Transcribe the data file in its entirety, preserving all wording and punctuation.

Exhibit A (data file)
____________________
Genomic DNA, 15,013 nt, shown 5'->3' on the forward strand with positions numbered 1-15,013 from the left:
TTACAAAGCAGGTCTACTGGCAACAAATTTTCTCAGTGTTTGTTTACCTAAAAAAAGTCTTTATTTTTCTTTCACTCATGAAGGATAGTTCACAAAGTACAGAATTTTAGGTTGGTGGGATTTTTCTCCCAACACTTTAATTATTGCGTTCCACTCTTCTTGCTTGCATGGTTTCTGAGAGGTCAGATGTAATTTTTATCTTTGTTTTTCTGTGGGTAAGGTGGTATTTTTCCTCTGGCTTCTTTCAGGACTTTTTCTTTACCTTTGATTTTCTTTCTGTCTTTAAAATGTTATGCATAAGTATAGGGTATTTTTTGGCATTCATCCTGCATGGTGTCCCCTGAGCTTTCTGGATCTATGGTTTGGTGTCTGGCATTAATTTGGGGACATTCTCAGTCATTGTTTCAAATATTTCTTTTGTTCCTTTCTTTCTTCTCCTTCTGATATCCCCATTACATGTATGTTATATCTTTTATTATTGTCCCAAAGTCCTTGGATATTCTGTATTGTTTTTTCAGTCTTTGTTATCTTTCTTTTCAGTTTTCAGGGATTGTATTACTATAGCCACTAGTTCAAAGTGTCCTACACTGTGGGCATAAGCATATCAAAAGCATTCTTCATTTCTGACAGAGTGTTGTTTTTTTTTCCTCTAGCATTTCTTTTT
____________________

Genomic DNA, 15,013 nt, shown 5'->3' on the forward strand with positions numbered 1-15,013 from the left:
TTACAAAGCAGGTCTACTGGCAACAAATTTTCTCAGTGTTTGTTTACCTAAAAAAAGTCTTTATTTTTCTTTCACTCATGAAGGATAGTTCACAAAGTACAGAATTTTAGGTTGGTGGGATTTTTCTCCCAACACTTTAATTATTGCGTTCCACTCTTCTTGCTTGCATGGTTTCTGAGAGGTCAGATGTAATTTTTATCTTTGTTTTTCTGTGGGTAAGGTGGTATTTTTCCTCTGGCTTCTTTCAGGACTTTTTCTTTACCTTTGATTTTCTTTCTGTCTTTAAAATGTTATGCATAAGTATAGGGTATTTTTTGGCATTCATCCTGCATGGTGTCCCCTGAGCTTTCTGGATCTATGGTTTGGTGTCTGGCATTAATTTGGGGACATTCTCAGTCATTGTTTCAAATATTTCTTTTGTTCCTTTCTTTCTTCTCCTTCTGATATCCCCATTACATGTATGTTATATCTTTTATTATTGTCCCAAAGTCCTTGGATATTCTGTATTGTTTTTTCAGTCTTTGTTATCTTTCTTTTCAGTTTTCAGGGATTGTATTACTATAGCCACTAGTTCAAAGTGTCCTACACTGTGGGCATAAGCATATCAAAAGCATTCTTCATTTCTGACAGAGTGTTGTTTTTTTTTCCTCTAGCATTTCTTTTT